2012 road deaths is lowest on record
By Padraic Deane
Provisional road casualty figures for 2012 show a total of 161 people tragically lost their lives on Irish roads in 2012.
This is 25 fewer fatalities compared with 186 deaths last year and 51 fewer deaths compared with 2010 when 212 people lost their lives on the roads, representing a drop of approximately 13 per cent year on year.
Road deaths have now fallen every year since 2006. Furthermore it is also the fifth year in a row that a new record low for fatalities in this country has been achieved.
The third Road Safety Strategy 2007 to 2012, which will be replaced in early 2013 with a new eight-year strategy, set a target of reducing road deaths to no more than 252 deaths per year by the end of 2012. Not only was this target achieved ahead of schedule in 2009, it was significantly surpassed. Since the beginning of 2007 there has been a 56 per cent decrease in road deaths. While the total number of serious injuries sustained in crashes in 2012 is not yet available, there has been a 51 per cent reduction in these injuries up to the end of 2011.
Commenting on the release of the provisional figures Gay Byrne, chairman of the Road Safety Authority, said: “At the end of 2006 - the year before the third Road Safety Strategy was launched - we were losing a life on the road every single day. Six years later and this has dropped to three lives lost every week.”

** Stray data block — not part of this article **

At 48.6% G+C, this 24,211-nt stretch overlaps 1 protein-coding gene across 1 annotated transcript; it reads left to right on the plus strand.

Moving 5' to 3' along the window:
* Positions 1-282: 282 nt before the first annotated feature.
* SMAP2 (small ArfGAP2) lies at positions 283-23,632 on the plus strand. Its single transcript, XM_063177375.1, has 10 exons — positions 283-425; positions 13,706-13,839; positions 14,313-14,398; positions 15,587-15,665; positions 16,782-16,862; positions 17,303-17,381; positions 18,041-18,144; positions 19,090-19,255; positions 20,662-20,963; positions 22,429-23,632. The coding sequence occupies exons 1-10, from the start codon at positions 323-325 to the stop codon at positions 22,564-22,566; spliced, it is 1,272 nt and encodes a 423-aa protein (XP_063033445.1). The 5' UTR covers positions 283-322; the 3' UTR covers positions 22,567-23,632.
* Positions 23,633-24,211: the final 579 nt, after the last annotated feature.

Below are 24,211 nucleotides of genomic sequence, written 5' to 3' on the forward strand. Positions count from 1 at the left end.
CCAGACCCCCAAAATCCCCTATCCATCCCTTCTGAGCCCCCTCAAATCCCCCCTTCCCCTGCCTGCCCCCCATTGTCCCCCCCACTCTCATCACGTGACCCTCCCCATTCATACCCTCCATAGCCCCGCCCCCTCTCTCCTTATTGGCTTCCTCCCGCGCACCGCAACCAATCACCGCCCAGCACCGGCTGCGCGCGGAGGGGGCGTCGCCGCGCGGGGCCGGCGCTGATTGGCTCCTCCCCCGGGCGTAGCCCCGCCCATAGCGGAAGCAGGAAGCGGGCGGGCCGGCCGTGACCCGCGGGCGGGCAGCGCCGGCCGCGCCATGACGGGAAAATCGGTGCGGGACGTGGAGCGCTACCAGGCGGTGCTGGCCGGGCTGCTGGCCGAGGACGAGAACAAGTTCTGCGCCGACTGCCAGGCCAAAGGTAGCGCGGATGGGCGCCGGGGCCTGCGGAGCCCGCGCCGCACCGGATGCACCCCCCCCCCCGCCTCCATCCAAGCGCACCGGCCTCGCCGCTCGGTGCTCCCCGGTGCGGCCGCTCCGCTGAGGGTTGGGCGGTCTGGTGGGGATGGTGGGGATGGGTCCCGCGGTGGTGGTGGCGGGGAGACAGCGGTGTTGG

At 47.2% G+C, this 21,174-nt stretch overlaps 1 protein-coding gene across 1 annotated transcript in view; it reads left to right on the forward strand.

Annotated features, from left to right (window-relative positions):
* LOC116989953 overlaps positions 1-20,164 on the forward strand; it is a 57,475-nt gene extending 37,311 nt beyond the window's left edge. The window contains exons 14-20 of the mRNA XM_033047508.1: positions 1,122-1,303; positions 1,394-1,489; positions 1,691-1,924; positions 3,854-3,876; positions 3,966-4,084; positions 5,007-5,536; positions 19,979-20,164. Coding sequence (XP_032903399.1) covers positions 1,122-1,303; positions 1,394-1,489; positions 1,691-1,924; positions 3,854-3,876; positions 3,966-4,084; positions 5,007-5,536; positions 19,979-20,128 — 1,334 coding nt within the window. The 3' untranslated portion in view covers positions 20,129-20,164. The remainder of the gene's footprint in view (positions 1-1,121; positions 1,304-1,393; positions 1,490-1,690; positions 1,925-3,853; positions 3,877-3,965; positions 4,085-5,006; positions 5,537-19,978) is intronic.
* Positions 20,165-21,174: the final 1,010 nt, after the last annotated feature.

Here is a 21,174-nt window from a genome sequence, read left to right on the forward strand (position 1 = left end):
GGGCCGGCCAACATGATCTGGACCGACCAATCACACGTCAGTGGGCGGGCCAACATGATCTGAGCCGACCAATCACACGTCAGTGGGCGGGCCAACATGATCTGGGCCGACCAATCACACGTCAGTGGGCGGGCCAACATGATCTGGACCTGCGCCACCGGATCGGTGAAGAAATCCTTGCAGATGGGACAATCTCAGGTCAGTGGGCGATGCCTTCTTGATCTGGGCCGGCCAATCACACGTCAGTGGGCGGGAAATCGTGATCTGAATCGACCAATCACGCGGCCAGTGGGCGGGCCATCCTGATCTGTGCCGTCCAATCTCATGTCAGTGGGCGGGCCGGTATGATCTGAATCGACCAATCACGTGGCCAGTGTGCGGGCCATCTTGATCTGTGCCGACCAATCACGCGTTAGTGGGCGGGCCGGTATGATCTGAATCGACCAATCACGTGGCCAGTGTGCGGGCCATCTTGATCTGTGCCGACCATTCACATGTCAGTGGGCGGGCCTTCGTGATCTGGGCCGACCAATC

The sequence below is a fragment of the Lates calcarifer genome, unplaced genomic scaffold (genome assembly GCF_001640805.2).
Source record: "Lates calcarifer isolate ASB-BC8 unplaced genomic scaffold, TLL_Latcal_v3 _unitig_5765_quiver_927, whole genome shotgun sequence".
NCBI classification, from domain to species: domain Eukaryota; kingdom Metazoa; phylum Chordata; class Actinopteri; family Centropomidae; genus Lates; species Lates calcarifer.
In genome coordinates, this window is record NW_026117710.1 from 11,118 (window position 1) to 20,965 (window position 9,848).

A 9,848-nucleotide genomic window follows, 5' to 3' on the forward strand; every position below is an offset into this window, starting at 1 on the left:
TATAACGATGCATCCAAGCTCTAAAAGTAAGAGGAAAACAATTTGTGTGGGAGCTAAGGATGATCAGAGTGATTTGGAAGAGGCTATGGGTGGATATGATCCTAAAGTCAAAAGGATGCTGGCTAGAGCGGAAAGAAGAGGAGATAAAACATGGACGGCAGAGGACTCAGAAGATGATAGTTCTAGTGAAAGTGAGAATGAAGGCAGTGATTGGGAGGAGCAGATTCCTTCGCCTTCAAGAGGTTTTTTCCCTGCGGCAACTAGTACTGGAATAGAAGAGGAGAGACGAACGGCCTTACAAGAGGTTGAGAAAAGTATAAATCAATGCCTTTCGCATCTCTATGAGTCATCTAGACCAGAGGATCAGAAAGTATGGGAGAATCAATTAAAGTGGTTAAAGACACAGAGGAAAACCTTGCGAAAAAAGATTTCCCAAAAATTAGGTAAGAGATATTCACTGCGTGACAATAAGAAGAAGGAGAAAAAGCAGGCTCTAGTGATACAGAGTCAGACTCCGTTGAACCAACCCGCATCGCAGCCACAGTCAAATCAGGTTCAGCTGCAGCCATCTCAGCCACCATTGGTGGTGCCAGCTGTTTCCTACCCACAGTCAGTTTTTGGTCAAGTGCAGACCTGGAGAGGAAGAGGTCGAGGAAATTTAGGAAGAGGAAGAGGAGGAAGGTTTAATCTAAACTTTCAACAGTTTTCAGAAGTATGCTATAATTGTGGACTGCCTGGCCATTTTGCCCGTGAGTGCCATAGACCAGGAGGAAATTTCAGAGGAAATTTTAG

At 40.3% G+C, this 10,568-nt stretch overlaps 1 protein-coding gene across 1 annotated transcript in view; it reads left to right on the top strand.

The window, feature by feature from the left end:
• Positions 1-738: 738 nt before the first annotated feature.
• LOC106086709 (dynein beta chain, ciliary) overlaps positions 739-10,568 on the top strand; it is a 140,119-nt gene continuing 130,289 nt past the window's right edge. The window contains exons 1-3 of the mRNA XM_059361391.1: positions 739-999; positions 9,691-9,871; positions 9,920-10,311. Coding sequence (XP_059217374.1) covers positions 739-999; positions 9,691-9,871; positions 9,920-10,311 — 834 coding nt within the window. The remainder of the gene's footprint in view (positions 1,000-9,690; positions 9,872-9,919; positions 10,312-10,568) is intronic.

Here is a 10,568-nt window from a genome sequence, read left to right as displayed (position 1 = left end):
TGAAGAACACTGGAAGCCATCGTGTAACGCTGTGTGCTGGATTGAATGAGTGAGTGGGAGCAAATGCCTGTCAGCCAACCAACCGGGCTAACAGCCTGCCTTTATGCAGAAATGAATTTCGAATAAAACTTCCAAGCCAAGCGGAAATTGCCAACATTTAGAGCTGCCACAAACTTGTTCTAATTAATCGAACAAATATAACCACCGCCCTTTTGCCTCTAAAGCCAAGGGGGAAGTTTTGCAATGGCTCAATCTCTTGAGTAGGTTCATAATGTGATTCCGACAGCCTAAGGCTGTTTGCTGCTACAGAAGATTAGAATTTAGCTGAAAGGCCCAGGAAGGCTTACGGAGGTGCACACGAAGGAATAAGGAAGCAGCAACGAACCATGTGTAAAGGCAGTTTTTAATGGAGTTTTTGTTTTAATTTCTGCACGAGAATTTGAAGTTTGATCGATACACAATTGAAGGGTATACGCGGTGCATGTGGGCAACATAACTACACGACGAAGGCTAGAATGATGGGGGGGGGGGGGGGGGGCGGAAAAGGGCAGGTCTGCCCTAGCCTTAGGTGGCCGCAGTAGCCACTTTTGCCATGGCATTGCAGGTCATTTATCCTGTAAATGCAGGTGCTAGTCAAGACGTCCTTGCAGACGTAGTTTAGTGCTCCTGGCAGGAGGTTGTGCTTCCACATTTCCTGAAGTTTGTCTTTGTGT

Mr Byrne said the road-using public was preventing four deaths every week now compared to 2006.
“While one death is one too many, this is an extraordinary achievement and something of which you should all be very proud. The challenge now is to build on this success. We have three more lives a week to save.”
Key elements of the new road safety strategy will focus on serious injury reduction, tackling repeat road traffic offenders, and developing more forgiving roads.
RSA chief executive Noel Brett said 2013 would be another challenging year.
In addition to a new road safety strategy, a new plastic card driving licence will be introduced, the Commercial Vehicle Roadworthiness Testing system will be changed, and Ireland, with the presidency of the European Union, will host a major EU conference on road safety in March 2013.
Some of the key provisional statistics for 2012 include:
- Thirty per cent of road deaths were under 25 years of age.
- Forty-one per cent of road deaths occurred on Saturday and Sunday.
- The hours between 4pm and 6pm were the most dangerous, with 31 deaths (19 per cent).
- The average monthly fatality rate in 2012 was 13 compared to 16 in 2011 and 18 in 2010.
- The safest month of the year was November when eight deaths occurred.
- One hundred and eight or 67 per cent of those killed on the roads were male.